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Remarks on Arrival in Brussels

February 23, 1969

Your Majesty:

I am most grateful for your very gracious welcome. We in the United States well recall that Your Majesty's first official trip to another country, after ascending the throne, was made to our country. I am especially pleased, therefore, that my own first trip abroad as President begins in your country.

It was exactly half a century ago this year, in 1919, that one of America's greatest Presidents made an historic postwar visit to what was then a devastated Belgium. That was the last occasion on which an American President set foot on Belgian soil.

Speaking then to the Belgian Parliament, Woodrow Wilson declared on that occasion: "Belgium's cause has linked the governments of the civilized world together. They have realized their common duty. They have drawn together as if instinctively into a league of right. They have put the whole power of organized manhood behind this conception of justice which is common to mankind."

"That," he said, "is the significance of the League of Nations."

Woodrow Wilson's dream collapsed and the League failed, as the people of Belgium know all too tragically. But the search goes on for a durable peace, one that symbolizes and embodies what Wilson then called "this conception of justice which is common to mankind"--or, as I heard Your Majesty describe it so eloquently just 10 years ago, in addressing the United States Congress: "Peace is the tranquility of order. Mere tranquility can be cold war, but the tranquility of order implies justice."

The search for that peace is what brings me now to Europe, to begin the process of consultation with America's allies and gathering their judgment.

It seems altogether appropriate that the first stop on such a trip should be Belgium. Belgium maintains, despite the tragic events of 1914 and 1940, its remarkable spirit, and rebounded from each ordeal with the vigor and resilience of what Your Majesty has just referred to as "a free and ancient land," and not least, a nation that has played so creative a role during the past 20 years in developing the institutions that give substance to the concept of an Atlantic community.

The peoples of our two countries have shared many things. We have been allies in war and partners in peace. But even more important, as we look to the future, are the common ideals that inspire us and that have made the friendship of our peoples so warm and so lasting.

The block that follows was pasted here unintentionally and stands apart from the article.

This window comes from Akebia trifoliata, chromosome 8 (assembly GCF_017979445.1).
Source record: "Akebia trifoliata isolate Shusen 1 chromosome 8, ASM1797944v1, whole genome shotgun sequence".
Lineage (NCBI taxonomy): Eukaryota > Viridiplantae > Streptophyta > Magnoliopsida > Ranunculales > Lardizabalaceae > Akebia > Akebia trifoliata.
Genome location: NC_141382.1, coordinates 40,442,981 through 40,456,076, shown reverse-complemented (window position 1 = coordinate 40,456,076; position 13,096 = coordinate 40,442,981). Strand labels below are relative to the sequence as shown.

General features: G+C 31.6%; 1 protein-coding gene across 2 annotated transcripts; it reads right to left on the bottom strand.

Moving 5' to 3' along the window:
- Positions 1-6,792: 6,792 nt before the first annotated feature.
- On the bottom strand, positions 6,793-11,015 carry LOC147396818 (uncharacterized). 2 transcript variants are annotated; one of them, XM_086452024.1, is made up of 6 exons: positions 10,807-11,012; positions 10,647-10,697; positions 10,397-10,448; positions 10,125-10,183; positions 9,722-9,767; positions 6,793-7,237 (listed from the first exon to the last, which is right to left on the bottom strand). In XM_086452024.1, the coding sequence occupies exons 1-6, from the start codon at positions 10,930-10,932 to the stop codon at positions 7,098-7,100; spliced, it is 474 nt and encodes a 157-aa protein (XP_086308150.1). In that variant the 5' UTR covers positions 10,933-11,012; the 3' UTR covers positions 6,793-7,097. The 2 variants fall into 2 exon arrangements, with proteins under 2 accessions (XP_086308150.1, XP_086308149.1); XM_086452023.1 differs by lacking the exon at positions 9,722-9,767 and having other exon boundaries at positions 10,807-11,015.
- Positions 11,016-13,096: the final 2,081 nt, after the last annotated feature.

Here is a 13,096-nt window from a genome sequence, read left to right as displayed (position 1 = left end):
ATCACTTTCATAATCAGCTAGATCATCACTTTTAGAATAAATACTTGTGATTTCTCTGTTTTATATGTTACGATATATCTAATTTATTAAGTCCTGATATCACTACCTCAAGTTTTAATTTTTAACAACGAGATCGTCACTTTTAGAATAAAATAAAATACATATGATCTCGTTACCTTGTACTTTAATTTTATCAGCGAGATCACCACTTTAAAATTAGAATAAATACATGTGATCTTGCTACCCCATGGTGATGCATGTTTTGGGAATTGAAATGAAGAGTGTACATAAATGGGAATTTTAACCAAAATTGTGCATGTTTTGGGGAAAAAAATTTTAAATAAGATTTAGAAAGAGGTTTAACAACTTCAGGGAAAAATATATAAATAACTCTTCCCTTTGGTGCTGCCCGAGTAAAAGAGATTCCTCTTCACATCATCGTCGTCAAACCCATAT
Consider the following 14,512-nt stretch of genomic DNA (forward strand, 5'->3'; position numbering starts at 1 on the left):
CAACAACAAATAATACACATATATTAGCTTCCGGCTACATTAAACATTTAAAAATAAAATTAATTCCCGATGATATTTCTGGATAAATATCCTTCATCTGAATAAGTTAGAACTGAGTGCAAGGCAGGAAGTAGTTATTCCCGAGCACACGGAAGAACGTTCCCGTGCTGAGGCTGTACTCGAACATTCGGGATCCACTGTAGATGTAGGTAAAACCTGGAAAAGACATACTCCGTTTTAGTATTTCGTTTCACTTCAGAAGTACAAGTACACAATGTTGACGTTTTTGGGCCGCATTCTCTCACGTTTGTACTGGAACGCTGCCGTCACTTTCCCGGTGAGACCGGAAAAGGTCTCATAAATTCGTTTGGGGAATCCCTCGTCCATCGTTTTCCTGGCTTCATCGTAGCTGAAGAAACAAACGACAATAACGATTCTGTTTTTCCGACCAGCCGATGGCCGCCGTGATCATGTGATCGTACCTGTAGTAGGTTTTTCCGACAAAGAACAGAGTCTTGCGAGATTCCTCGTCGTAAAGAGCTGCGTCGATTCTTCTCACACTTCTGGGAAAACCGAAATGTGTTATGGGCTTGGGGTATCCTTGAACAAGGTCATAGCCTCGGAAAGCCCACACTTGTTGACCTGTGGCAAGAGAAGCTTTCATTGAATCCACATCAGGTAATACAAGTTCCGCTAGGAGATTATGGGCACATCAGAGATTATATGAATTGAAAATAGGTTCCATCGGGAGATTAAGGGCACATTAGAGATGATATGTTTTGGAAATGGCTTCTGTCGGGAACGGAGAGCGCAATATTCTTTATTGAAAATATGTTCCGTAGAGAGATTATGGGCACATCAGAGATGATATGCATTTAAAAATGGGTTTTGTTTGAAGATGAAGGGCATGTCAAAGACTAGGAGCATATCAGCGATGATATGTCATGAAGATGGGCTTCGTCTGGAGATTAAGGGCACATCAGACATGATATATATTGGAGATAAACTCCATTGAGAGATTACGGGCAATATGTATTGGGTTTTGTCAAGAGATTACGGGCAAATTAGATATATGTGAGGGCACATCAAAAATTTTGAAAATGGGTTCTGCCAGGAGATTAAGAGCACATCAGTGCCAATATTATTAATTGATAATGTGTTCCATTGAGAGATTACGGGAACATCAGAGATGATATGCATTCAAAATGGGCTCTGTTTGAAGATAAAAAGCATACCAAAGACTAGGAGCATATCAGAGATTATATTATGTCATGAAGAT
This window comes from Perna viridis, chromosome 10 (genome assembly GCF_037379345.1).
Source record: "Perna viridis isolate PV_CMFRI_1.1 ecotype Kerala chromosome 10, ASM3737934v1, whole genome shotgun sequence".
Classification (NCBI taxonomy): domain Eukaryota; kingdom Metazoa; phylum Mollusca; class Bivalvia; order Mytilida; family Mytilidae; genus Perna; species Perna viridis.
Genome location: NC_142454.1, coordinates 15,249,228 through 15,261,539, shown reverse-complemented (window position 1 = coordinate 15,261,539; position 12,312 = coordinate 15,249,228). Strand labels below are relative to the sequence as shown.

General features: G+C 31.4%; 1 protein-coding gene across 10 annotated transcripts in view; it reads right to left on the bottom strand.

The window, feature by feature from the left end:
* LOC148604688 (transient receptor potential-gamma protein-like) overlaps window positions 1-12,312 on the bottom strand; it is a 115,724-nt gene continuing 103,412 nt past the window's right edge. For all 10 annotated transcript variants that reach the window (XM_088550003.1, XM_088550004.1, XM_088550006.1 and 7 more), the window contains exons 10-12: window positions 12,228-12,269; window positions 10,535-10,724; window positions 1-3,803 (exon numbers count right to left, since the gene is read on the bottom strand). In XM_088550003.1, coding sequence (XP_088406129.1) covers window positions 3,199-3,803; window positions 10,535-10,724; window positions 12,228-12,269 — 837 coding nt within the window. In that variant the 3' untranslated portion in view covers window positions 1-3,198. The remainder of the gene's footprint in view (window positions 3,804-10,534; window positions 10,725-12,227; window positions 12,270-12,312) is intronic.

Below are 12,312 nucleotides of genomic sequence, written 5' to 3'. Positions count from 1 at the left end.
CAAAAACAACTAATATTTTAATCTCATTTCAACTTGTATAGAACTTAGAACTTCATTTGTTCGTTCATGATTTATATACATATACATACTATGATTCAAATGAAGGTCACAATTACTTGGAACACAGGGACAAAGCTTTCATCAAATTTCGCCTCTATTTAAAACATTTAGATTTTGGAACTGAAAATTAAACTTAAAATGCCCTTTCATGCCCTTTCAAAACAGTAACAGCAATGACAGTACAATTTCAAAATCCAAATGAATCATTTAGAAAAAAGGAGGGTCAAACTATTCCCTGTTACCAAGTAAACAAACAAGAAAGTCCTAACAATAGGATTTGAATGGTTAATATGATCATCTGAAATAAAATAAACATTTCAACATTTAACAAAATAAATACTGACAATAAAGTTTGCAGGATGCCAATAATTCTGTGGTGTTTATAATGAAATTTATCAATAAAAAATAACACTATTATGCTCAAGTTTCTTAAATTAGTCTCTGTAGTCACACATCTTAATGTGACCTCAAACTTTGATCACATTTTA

I look forward with great pleasure to the prospect of working in the coming years with Your Majesty, with your government, and with the Belgian people, as together we press toward that peace with justice we all so earnestly seek.

Your Majesty, as I stand here I feel that I stand on hallowed ground for millions of Americans, as well as Belgians. This is the soil that twice in 50 years has been devastated by war. Therefore, it is altogether appropriate that this new search for the peace that will avoid that kind of devastation should begin on this soil. I am proud to be here and to be welcomed by you so graciously. I am confident that at the beginning of this journey, the fact that we start on this soil is a good omen for the future.

Thank you.

Note: The President spoke at approximately 9 p.m. at Brussels National Airport in response to welcoming remarks by King Baudouin of Belgium, who spoke as follows:

Mr. President, Belgium is glad to be the first country this side of the Atlantic to receive you on the occasion of the journey by which you have chosen to begin the great task that is involving you in world affairs.

You have come to a free and ancient land which is happy to be the host country of important international organizations, the European Community and NATO.

I have pleasure in welcoming you in Belgium and on our continent. We are delighted at the initiative you are taking, since it aims at coordinating for joint action in the cause of peace the views of the United States of America and those of Europe, which, despite the difficulties accumulated by history, is advancing on the road to unity.

During this year, which will perhaps be that of man's first landing on the moon, we are more than ever conscious of the gulf between the wonderful possibilities open to us and the obligations which burden the world because of war, want, injustice, and inequality.

May your journey and your interviews provide an opportunity for friendly nations better to combine their efforts to solve their problems on which the very future of mankind depends.

May they also make easier a sincere dialogue and sound agreement with those who are governed by other political systems and who share the awe-inspiring responsibility for world peace.

If so, a prayer will be granted.

Richard Nixon, Remarks on Arrival in Brussels Online by Gerhard Peters and John T. Woolley, The American Presidency Project

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